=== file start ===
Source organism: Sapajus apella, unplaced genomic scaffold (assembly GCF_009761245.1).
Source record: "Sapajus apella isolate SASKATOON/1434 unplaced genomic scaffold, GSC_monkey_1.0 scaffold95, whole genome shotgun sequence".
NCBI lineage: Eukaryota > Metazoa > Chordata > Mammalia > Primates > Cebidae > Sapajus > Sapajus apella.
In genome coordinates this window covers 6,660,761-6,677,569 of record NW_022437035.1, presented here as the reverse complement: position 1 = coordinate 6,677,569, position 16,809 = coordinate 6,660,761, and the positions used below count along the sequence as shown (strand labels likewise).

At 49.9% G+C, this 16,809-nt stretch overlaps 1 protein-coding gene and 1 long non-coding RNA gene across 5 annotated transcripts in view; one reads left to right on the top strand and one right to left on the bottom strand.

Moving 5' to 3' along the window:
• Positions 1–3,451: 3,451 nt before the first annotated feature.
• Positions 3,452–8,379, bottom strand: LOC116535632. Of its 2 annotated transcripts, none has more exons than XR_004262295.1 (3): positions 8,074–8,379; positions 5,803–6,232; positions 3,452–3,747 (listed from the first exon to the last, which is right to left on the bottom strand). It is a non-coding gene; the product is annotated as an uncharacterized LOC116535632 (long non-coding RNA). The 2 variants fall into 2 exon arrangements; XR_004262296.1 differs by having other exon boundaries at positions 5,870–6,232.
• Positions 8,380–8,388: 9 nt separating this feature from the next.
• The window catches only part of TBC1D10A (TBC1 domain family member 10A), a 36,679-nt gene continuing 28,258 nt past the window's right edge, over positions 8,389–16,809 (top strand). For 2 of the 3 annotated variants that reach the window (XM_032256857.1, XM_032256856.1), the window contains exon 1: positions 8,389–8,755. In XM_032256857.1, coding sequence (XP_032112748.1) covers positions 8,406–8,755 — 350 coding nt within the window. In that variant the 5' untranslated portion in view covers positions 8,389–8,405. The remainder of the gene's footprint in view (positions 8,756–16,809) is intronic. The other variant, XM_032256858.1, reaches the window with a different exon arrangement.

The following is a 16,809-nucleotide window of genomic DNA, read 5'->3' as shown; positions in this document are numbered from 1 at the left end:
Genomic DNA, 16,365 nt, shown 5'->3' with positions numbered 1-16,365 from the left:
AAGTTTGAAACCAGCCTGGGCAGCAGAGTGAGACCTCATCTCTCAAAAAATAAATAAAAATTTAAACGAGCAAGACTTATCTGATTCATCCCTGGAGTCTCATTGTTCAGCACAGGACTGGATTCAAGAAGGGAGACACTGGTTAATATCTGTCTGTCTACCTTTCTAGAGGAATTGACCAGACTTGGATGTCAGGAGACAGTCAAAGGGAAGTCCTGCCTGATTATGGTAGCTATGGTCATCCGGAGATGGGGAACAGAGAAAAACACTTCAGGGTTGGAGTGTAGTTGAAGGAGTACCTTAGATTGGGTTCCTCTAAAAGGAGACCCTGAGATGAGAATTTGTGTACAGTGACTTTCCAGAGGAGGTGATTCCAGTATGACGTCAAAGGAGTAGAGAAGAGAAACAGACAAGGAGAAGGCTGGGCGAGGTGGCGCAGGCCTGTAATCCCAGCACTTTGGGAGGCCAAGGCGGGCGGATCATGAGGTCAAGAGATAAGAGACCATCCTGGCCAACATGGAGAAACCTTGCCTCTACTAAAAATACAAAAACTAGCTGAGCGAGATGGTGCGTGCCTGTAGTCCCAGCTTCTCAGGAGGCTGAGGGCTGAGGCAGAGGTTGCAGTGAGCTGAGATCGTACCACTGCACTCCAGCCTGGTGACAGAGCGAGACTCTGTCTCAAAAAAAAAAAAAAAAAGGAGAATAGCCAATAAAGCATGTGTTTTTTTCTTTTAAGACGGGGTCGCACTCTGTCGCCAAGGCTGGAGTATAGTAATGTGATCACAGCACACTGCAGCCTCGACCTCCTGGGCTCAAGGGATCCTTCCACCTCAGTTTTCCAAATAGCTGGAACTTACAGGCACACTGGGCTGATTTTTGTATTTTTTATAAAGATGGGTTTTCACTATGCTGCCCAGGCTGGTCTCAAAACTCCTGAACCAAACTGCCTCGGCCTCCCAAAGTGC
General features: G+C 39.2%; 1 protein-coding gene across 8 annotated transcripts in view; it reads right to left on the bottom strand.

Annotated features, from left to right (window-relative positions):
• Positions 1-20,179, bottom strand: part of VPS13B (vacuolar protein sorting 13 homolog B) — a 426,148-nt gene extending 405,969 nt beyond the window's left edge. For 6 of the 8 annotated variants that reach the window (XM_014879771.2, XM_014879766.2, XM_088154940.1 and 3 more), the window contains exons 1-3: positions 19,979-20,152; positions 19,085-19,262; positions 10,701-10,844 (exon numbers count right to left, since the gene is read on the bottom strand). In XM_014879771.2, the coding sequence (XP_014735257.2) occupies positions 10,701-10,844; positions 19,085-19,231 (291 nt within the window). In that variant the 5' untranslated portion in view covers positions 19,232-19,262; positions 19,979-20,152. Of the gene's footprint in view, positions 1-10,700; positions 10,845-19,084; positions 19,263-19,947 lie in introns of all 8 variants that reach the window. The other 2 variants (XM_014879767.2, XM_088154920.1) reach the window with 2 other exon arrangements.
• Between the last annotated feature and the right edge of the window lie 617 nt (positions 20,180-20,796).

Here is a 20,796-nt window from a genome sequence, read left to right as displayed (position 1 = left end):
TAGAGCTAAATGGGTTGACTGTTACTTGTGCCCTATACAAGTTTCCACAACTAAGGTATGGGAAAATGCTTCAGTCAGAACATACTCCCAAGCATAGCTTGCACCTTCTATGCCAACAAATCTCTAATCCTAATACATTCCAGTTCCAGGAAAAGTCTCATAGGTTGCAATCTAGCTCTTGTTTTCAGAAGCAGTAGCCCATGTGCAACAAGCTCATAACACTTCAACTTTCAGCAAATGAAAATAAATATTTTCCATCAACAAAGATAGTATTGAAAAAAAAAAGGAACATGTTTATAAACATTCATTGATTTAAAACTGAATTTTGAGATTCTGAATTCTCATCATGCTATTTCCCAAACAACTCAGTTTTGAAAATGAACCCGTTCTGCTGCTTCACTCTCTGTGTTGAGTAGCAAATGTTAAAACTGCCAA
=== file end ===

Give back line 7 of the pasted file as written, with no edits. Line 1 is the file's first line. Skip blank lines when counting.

• Positions 1–3,451: 3,451 nt before the first annotated feature.